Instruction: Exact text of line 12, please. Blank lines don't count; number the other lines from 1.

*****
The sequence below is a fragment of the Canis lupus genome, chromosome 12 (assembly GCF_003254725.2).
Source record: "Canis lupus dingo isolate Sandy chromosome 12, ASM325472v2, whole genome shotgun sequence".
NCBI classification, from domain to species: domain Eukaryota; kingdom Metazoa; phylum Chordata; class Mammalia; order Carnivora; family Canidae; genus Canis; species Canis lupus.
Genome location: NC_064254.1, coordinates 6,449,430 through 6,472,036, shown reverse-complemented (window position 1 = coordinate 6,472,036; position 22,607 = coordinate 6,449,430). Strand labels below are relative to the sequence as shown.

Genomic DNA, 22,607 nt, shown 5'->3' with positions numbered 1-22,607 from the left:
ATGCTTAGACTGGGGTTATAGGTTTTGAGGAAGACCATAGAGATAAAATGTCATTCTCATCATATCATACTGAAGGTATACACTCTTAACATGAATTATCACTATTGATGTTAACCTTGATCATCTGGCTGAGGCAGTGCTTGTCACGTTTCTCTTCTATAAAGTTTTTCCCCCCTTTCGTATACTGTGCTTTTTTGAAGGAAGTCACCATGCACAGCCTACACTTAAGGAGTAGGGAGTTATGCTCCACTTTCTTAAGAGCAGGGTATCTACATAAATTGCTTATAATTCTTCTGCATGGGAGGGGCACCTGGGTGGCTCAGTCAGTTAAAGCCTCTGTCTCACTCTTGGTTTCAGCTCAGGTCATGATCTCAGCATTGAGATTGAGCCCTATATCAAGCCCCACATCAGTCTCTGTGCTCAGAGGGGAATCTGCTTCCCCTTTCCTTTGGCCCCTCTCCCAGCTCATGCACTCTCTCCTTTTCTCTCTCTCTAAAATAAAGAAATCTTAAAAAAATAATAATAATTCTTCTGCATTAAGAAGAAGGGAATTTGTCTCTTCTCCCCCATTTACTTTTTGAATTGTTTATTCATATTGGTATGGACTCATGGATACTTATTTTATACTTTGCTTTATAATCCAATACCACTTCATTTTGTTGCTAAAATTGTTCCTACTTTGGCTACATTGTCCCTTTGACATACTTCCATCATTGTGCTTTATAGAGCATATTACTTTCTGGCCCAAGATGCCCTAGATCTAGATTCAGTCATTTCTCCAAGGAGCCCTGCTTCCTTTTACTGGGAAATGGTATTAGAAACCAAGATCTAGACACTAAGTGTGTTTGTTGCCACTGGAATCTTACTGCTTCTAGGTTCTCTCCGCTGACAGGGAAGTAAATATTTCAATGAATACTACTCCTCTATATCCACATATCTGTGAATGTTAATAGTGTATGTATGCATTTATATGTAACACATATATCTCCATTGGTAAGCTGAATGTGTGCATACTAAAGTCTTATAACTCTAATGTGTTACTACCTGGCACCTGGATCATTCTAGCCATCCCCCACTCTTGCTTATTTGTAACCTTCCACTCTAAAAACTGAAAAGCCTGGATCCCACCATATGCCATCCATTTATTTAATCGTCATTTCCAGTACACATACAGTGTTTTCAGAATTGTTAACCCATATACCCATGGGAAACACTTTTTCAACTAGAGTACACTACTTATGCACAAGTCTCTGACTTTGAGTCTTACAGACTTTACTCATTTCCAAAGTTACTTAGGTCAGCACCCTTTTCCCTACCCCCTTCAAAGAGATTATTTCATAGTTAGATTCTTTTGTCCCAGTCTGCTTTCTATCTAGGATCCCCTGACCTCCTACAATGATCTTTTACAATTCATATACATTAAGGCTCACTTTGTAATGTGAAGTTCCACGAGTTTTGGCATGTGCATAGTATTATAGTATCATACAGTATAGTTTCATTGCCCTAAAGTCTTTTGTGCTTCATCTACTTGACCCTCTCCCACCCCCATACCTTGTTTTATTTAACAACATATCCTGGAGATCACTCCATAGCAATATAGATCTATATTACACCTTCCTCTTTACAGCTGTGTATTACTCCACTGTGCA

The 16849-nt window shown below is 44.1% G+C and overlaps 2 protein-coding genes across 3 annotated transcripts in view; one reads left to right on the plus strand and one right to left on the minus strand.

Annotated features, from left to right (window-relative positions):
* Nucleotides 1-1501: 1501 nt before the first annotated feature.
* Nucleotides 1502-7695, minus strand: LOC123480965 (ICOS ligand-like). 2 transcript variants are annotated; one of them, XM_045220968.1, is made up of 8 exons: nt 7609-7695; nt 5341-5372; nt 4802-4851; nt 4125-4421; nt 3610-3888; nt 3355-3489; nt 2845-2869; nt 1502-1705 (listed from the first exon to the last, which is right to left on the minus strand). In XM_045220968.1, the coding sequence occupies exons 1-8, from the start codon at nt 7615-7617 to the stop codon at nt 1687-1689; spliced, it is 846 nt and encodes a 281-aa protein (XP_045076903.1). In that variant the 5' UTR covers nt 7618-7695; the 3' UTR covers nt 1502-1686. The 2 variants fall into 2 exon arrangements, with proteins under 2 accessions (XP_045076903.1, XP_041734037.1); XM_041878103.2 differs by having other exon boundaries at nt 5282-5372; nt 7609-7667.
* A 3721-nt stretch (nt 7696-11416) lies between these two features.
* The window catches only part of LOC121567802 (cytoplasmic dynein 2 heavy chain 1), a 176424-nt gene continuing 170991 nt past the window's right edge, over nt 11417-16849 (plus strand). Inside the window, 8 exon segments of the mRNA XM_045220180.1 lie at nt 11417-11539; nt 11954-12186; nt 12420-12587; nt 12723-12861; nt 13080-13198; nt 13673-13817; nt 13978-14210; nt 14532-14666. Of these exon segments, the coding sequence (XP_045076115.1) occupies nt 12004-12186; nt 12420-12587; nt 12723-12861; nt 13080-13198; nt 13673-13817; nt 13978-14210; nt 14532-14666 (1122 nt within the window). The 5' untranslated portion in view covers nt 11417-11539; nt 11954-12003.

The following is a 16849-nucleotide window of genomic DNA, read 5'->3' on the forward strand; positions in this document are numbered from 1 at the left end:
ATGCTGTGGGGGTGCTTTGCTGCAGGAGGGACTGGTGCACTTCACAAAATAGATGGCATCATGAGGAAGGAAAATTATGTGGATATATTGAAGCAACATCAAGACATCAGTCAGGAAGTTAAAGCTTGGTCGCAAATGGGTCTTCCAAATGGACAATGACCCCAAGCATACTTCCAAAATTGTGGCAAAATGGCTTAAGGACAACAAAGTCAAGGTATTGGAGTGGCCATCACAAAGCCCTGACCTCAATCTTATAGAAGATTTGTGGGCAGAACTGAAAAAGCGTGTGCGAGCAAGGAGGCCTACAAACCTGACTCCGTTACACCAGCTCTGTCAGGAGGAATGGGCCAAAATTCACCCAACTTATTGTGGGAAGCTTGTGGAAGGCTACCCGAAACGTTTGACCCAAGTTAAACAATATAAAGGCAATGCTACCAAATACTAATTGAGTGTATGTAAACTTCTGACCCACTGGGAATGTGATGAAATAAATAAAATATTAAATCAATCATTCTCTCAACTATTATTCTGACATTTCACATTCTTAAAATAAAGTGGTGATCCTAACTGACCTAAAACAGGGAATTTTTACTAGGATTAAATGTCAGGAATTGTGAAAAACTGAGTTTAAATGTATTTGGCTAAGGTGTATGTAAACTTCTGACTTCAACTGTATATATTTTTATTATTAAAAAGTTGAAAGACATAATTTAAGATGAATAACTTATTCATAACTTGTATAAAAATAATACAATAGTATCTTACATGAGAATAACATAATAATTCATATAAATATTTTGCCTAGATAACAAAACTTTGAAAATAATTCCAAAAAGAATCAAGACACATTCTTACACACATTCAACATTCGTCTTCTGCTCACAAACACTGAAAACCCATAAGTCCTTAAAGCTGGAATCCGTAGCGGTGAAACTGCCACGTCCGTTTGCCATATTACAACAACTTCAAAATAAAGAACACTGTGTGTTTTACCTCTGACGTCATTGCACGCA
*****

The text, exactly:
* The window catches only part of LOC121567802 (cytoplasmic dynein 2 heavy chain 1), a 176424-nt gene continuing 170991 nt past the window's right edge, over nt 11417-16849 (plus strand). Inside the window, 8 exon segments of the mRNA XM_045220180.1 lie at nt 11417-11539; nt 11954-12186; nt 12420-12587; nt 12723-12861; nt 13080-13198; nt 13673-13817; nt 13978-14210; nt 14532-14666. Of these exon segments, the coding sequence (XP_045076115.1) occupies nt 12004-12186; nt 12420-12587; nt 12723-12861; nt 13080-13198; nt 13673-13817; nt 13978-14210; nt 14532-14666 (1122 nt within the window). The 5' untranslated portion in view covers nt 11417-11539; nt 11954-12003.